Not everyone wants to spend a lot of money on a phone, and if you can’t quite see the value in a $799 or $999 phone, ZTE is looking at you with a $299 phone. Is this a bargain, or just plain cheap?
You might never have heard of the brand “ZTE”, but just like Huawei, they have been doing business in smartphones for quite a while.
In fact, the comparison between the two is apt, as just like Huawei, ZTE once spent most of its time making products for telcos, building smartphones, tablets, and mobile broadband devices and releasing them with the badging of a telco rather than that of their own company.
Recently, though, ZTE has been doing what other manufacturers have been doing and making more than just another phone for another telco, branding their own gear and selling it online and in retail stores.
The Blade S6 is an example of this, and is ZTE’s latest attempt to storm the budget-to-mid-range part of the market, offering a top-tier-like gadget without a top-tier-like price.
Starting this off is the screen, and that’s an area ZTE hopes to attract people, with as 5 inch 720p HD In-Plane Switching (IPS) touchscreen, providing a resolution of 1280×720 and delivering a pixels clarity value of 294 pixels per inch.
Under this, you’ll find the guts of the phone, with ZTE going with one of Qualcomm’s Snapdragon 615 octa-core processors made from a 1.7GHz quad-core and a 1.0GHz quad-core setup paired together. This is matched with 2GB RAM and 16GB storage, and there’s even a microSD slot here if you decide to expand on this later on.
Google’s Android OS is also here, setup at Android 5.0 “Lollipop” out of the box, making it pretty much up-to-date.
Cameras are of course offered in the ZTE Blade S6 — it’s a phone, after all, and that is par for the course — and you’ll find a 13 megapixel shooter with a flash on the back, while a 5 megapixel camera can be found on the front without a flash.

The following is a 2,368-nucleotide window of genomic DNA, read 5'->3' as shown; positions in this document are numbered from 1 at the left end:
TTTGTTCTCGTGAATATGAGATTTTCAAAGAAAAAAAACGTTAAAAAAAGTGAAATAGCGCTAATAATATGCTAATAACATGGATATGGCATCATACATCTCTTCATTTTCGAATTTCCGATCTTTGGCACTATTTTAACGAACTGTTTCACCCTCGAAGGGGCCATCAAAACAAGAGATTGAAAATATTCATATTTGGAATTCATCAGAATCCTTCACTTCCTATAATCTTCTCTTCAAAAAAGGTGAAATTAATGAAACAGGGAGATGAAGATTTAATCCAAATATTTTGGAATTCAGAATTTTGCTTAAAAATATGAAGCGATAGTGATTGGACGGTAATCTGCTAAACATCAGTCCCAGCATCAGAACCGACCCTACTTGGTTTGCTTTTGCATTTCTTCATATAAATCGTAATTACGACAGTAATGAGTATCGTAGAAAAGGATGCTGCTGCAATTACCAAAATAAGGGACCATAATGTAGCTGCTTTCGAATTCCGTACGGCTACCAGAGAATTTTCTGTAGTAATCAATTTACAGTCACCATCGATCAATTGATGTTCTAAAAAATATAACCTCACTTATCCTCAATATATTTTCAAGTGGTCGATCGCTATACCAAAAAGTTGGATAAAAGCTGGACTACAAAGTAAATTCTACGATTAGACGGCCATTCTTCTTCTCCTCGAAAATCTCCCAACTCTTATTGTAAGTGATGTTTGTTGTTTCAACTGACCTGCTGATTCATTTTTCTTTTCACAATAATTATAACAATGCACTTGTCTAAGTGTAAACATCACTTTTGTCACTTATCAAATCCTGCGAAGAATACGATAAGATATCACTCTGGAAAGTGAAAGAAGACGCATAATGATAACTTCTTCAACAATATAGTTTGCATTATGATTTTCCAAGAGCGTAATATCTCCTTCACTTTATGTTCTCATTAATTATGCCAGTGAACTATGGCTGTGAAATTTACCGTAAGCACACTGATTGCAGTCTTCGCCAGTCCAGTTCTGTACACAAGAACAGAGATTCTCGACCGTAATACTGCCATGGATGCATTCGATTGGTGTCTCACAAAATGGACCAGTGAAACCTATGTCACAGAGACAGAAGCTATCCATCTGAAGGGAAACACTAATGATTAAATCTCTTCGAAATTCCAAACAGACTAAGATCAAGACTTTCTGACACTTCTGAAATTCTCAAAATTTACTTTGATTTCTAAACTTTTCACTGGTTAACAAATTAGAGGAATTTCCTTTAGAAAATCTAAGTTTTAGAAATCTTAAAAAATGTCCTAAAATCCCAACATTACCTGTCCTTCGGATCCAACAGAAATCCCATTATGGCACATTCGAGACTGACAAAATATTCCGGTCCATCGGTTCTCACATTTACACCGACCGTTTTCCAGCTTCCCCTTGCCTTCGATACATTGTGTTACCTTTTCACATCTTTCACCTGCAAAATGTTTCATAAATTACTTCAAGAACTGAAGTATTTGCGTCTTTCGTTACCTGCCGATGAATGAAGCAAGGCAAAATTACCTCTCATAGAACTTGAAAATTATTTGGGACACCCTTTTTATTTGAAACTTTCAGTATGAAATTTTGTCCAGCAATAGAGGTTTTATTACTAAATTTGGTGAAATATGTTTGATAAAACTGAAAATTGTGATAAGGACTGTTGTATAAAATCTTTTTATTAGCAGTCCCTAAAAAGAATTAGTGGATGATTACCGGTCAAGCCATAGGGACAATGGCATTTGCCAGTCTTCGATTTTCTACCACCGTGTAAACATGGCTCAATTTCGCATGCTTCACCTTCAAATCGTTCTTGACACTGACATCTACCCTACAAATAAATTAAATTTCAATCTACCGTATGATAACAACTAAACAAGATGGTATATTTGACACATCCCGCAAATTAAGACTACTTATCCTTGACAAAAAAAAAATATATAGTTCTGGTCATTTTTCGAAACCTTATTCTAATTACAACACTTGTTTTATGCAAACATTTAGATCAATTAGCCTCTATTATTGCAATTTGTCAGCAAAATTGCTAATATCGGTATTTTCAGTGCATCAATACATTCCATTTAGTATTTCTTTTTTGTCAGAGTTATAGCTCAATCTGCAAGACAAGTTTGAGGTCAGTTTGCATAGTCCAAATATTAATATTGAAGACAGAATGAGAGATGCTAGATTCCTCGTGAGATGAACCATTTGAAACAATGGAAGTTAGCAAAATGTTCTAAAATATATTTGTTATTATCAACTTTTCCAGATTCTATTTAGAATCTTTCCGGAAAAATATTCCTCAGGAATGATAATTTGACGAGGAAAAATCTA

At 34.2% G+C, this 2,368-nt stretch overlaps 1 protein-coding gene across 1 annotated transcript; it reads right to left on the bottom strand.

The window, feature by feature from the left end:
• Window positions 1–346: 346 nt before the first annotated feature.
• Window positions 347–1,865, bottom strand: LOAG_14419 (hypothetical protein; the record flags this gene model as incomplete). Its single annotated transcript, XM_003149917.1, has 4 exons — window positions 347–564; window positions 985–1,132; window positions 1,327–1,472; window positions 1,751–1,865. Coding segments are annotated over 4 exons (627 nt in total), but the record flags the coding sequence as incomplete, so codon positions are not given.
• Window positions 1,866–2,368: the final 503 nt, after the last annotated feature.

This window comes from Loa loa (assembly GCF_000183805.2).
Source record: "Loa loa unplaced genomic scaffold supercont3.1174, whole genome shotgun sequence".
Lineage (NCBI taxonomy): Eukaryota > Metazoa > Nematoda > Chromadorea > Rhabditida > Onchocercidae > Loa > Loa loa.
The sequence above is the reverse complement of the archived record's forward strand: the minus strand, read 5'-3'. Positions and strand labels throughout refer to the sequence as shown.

Connections are more or less par for the course as well, with 802.11a/b/g/n/ac WiFi provided alongside Bluetooth 4.0 with A2DP, GPS with A-GPS, as well as microUSB for wired, and Category 4 4G LTE providing the mobile connectivity.
Ports for the phone are fairly standard too, and there are few of these, with a 3.5mm headset jack up top, a microUSB port at the bottom, and two pin ejectable trays on the left edge providing access to the SIM tray with two nanoSIM areas and the microSD slot for upgrading the storage.
Buttons are also relatively standard and limited, with a physical power button and volume rocker found on the right edge, with three soft buttons found below the 5 inch LCD screen.
The main soft button resembles a circle and always sends you home, a blue light shining underneath, while the remaining soft buttons — two of them — can be found on either side of that home button, providing back and menu button options, though the choice is yours in software as to which each button represents.
The battery in the ZTE Blade S6 is rated at 2400mAh and is not removable.
New phones tend to cost an arm and a leg, but not all manufacturers take the same approach. Some, in fact, deliberately aim for the entry-to-mid range part of the market, an area that’s really beginning to pick up steam due to just how much phones are costing these days, as many brands hit for the above $800 price tag.
Not everyone is willing to plonk down that sort of change, and so companies like ZTE are trying to get in there with models of their own that make a play for the mid-to-high end space, but for noticeable less of moolah.
ZTE’s bizarrely named Blade S6 is one such phone, and while the “S6” part of its name is a little confusing and sounds like a direct play for Samsung, not just because ZTE hasn’t had a Blade S1 through to an S5, the phone appears on paper as a way for people to tackle mid-range with a price that even bests that area.
Pick up the phone, however, and you’d be excused for thinking ZTE had spent time in the design labs with Jony Ive and the rest of the Apple ilk.
Make no mistake, the ZTE Blade S6 looks like an iPhone, complete with a circular icon underneath the screen, a thin softened rectangular slit of a speaker above the display, and with a silver back and small circular camera on the far left on the rear.
That said, it’s a hell of a lot cheaper, with ZTE forgoing the premium metal materials and replacing them with plastic, like what would normally be an aluminium back on the iPhone 6 is a silver plastic back on the ZTE S6.
The glass is still there on the front, but there are no physical buttons, with soft buttons only — press ‘em and they vibrate, with haptic feedback underneath — and blue LEDs simply telling you that there are buttons.